In the Store: Know where, what, and how you’re skiing, and make sure the shop guy knows. And don’t be swayed by brand name or graphics. If possible, demo a few different pairs and go with whatever works.
Guys: Don’t lie about your ability. If you’re an intermediate skier, buy intermediate-level skis.
In the Field: Most people, especially Western skiers, don’t get their skis tuned and waxed as often as they should. Every 12 ski days or so, get your skis tuned by a good shop. Or buy Staying in Tune ($13.50; skiandboardtuning.com), by Jim Mutch, and learn to maintain your boards yourself.
At Home: Treat your skis right in transit: Get a large, rolling (and padded) ski bag like Dakine’s Fall Line Double.
If possible, carry your boots—if the airline loses your luggage, you can rent good skis, but it’s nearly impossible to rent good boots.
When the season ends, wax your boards and undo the DIN pressure on your bindings so the spring doesn’t wear out.
In the Store: Park? Pipe? All-mountain? Powder? Directional or twin? If you can have only one board, make sure it’s right for the way you ride and the terrain you frequent most—not the terrain you see once a season. If you’re unsure, try a few different types of boards before buying.
In the Field: Keep a tool kit (like the Dakine Mini Tune, $25; dakine.com) handy for on-mountain binding adjustments, a quick wax rubdown after lunch, and occasional detuning for park runs.
Check regularly for burrs on the board’s edges and use an edge tuner to file any down. Even the new base materials need regular waxing. It’s best to apply temperature-appropriate wax, but if in doubt, an all-temperature wax like Hillbilly’s Coffin Polish Wax ($18; hillbillywaxworks.com) will suffice.
At Home: Before storing it for the off-season, wax your board and scrape it while it’s still hot. Then apply hot wax again.
Store your board in a cool place out of direct sunlight to prevent the base from drying out.
In the Store: The main difference between alpine skis and backcountry skis is weight: The latter are often built without any metal in the topsheet. A few major companies still market some skis as “telemark” and others as “alpine touring,” but we don’t believe in segregation: Buy the boards you like best. And you can put alpine-touring or telemark bindings on alpine skis—just be aware that they might be much heavier.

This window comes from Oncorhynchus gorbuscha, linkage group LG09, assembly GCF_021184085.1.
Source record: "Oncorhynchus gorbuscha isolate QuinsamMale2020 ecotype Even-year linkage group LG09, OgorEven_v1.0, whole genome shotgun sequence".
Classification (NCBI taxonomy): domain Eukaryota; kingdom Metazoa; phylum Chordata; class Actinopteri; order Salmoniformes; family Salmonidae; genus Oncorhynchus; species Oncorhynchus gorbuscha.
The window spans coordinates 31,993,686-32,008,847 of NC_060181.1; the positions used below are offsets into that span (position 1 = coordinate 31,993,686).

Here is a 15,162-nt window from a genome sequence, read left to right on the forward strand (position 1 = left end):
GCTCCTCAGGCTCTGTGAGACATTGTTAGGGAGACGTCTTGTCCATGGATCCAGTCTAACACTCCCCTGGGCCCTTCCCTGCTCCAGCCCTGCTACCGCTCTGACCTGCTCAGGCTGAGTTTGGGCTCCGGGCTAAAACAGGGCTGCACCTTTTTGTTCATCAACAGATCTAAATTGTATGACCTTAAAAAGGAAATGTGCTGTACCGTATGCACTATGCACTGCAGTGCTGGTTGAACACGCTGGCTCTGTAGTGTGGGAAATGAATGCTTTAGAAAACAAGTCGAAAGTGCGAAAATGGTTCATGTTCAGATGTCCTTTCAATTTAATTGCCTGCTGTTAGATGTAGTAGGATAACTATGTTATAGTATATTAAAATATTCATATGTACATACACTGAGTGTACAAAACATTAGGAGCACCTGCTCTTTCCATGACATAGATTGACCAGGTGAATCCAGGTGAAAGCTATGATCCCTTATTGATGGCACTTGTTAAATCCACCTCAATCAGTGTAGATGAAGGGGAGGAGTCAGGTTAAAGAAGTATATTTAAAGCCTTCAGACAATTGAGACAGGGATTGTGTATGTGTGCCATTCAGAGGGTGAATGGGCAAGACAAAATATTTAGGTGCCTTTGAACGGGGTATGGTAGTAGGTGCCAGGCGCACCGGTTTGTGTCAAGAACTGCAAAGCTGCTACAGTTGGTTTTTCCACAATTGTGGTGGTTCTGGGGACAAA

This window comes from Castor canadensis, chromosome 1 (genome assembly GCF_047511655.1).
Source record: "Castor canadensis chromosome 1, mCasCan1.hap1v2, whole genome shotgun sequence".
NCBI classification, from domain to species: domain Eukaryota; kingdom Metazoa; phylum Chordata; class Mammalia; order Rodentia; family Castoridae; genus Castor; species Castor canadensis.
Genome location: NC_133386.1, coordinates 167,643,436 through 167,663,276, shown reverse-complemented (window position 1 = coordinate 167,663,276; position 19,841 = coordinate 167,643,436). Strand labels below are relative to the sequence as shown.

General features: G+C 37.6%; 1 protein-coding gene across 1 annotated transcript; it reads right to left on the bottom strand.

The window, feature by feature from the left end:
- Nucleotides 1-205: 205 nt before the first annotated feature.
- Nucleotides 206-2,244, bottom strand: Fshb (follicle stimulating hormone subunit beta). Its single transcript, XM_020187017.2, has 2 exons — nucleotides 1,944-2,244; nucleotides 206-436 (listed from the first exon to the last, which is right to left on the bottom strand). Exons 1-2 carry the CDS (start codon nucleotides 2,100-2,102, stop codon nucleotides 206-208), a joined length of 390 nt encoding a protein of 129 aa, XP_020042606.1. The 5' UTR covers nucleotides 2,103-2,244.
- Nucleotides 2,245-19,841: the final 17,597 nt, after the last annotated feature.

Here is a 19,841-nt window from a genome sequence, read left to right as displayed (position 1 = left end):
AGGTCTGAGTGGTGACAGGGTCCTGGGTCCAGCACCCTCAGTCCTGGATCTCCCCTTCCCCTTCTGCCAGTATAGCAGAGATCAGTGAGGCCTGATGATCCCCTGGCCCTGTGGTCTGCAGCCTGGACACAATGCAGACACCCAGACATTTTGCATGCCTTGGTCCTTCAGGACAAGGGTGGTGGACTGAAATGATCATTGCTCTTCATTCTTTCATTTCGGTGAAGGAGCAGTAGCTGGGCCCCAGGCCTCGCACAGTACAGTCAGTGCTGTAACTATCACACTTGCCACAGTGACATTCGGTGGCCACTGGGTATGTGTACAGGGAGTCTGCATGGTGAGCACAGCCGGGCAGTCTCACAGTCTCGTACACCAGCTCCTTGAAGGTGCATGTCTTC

In the Field: Make sure you’ve got the right safety gear and knowledge. Sign up for a Level I certification with the National Avalanche Foundation (avalancheschool.org).
Telemark skiers: If you’re heading out-of-bounds, remove your leashes—in an avalanche, attached skis can drag you down or hang you up. Coming soon: Rottefella’s releasable bindings.
At Home: If your skins are losing their stick, run a hot iron over a paper bag to remove the glue, then reapply. We like BD’s iron-on Glue Renew Transfer ($25; bdel.com).
In the Store: Try on shoes at the end of the day, when your feet are slightly swollen, as they will be when you run. And always test fit with the socks you wear running.
If you’re planning to run technical mountain trails, get a shoe with a wide toe box. The extra space offers some protection against unavoidable toe stubbing and provides room for the inevitable foot swelling that occurs over long distances at high altitudes.
In the Field: Hot spots during break-in? Use a small piece of duct tape on the inside of the shoe to reduce friction.
Need temporary winter traction? Twist eighth-inch sheet-metal screws into the outer edges of the outsole of each shoe. The hexagonal heads of the screws (#4 or #6 diameters work best) offer multidirectional grip on ice, hardpacked snow, and frozen dirt.
At Home: Store your shoes indoors at room temperature. Running shoes left on the cold porch in winter will be rigid when you put them on, increasing the chance of blisters.